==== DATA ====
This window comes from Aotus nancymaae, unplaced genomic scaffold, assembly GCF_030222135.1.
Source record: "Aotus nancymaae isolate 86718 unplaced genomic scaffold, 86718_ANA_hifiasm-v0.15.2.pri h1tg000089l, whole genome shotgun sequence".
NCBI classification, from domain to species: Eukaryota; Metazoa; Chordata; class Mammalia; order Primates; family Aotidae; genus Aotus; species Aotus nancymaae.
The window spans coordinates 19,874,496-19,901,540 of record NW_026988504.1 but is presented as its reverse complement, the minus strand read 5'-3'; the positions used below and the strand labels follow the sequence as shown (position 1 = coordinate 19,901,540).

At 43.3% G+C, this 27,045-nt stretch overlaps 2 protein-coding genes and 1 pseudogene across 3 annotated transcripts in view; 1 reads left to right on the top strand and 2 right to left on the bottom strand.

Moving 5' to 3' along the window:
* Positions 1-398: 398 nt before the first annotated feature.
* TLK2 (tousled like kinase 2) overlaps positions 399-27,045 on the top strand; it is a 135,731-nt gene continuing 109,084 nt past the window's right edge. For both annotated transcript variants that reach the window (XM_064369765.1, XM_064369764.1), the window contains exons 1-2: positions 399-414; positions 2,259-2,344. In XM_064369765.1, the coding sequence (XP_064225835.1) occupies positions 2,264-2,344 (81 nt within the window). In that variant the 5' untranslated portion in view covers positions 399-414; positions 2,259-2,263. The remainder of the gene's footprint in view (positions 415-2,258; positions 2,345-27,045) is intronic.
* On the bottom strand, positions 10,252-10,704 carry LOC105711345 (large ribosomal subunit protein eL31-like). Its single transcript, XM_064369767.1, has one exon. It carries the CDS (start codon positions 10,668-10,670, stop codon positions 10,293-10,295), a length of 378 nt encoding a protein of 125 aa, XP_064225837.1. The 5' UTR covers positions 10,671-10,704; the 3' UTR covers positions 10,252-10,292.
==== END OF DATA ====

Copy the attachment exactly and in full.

This window comes from Aotus nancymaae, unplaced genomic scaffold, assembly GCF_030222135.1.
Source record: "Aotus nancymaae isolate 86718 unplaced genomic scaffold, 86718_ANA_hifiasm-v0.15.2.pri h1tg000089l, whole genome shotgun sequence".
NCBI classification, from domain to species: Eukaryota; Metazoa; Chordata; class Mammalia; order Primates; family Aotidae; genus Aotus; species Aotus nancymaae.
The window spans coordinates 19,874,496-19,901,540 of record NW_026988504.1 but is presented as its reverse complement, the minus strand read 5'-3'; the positions used below and the strand labels follow the sequence as shown (position 1 = coordinate 19,901,540).

At 43.3% G+C, this 27,045-nt stretch overlaps 2 protein-coding genes and 1 pseudogene across 3 annotated transcripts in view; 1 reads left to right on the top strand and 2 right to left on the bottom strand.

Moving 5' to 3' along the window:
* Positions 1-398: 398 nt before the first annotated feature.
* TLK2 (tousled like kinase 2) overlaps positions 399-27,045 on the top strand; it is a 135,731-nt gene continuing 109,084 nt past the window's right edge. For both annotated transcript variants that reach the window (XM_064369765.1, XM_064369764.1), the window contains exons 1-2: positions 399-414; positions 2,259-2,344. In XM_064369765.1, the coding sequence (XP_064225835.1) occupies positions 2,264-2,344 (81 nt within the window). In that variant the 5' untranslated portion in view covers positions 399-414; positions 2,259-2,263. The remainder of the gene's footprint in view (positions 415-2,258; positions 2,345-27,045) is intronic.
* On the bottom strand, positions 10,252-10,704 carry LOC105711345 (large ribosomal subunit protein eL31-like). Its single transcript, XM_064369767.1, has one exon. It carries the CDS (start codon positions 10,668-10,670, stop codon positions 10,293-10,295), a length of 378 nt encoding a protein of 125 aa, XP_064225837.1. The 5' UTR covers positions 10,671-10,704; the 3' UTR covers positions 10,252-10,292.